Farmers to see thousands in sales tax savings

August 22, 2001|By LAURA MITCHELL, Staff Writer

California farmers will be able to save thousands of dollars on the purchase, lease or rental of farm equipment as of Sept. 1.

The farm equipment sales tax repeal that was part of the budget signed by Gov. Gray Davis on July 26 gives a break to farmers when they need it most.

"The farm economy is pretty tough right now," said Phil Melvin, store manger at Torrence's Farm Implements in Brawley. "This will sure help to revive it."

"I have one guy who may double his order because of the repeal," Melvin said. "It changes things. They get a 4.75 percent tax break. On a $100,000 purchase, that's pretty good."


Fred Hawk, store manager at RDO Equipment Co. in Imperial, agrees the area's farm economy has been tough over the last three years.

Prices for machinery, parts, fuel and energy have all increased dramatically, while prices received from produce are the same or lower than five years ago, squeezing profit margins to nothing, he said.

Hawk said the tax break is welcome but there is confusion among those who thought the tax repeal was a complete elimination of the sales tax.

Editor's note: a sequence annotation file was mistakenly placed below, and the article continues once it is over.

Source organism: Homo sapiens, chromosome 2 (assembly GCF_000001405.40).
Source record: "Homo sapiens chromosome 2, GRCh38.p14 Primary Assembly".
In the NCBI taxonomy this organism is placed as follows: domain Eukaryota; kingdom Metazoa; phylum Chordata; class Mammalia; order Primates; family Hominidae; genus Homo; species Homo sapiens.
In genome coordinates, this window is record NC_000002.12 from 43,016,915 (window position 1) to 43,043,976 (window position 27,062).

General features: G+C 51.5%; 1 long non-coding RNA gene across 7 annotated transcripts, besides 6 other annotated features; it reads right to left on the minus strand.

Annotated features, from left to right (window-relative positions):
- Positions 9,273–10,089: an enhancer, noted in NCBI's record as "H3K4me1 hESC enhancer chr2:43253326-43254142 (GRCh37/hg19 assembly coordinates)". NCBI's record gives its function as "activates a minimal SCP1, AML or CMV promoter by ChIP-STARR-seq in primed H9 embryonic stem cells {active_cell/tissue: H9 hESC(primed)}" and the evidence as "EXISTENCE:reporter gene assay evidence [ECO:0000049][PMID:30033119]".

"There's still a county and local tax. Only 4.75 of 7.5 percent is being repealed," said George Mainas, a certified public accountant and owner of Mainas Farms in Holtville.

There had been some information in the news that led people to think it was a complete repeal of the sales tax, but only the state portion is repealed, Mainas said.

He said he owns several tractors and spends about $100,000 to $125,000 a year on repair parts for the vehicles. Based on that estimate, the tax repeal will save him $4,750 to $5,937 a year on repair parts.

Mainas added the sales tax repeal has put California on a level playing field with the rest of the country.

Before the budget was signed, California was one of four states to charge a full state sales tax on farm equipment. The other three states are Hawaii, Nevada and Washington.

"It kind of varies from state to state. Some states, like Arizona, have no tax on new equipment but do tax used equipment and parts," Hawk said. "California was one of the last to hold on to the sales tax. Now California is doing a little better than Arizona."

The savings had been significant enough that a few years ago farmers from California crossed the border to Arizona to buy new equipment, he said.

Hawk said there is relief in sight for the farm economy. There are a few crops that may offer more return for farmers. Alfalfa prices are improving and the value of Bermuda seed and hay is holding steady.

Hawk added the prices of leases of land has declined because people are not likely to expand their businesses in a tight economy. With the lack of demand, prices have dropped.

Complete information on the farm equipment sales tax exemption is online at

Staff Writer Laura Mitchell can be reached at 377-3452 or via email at

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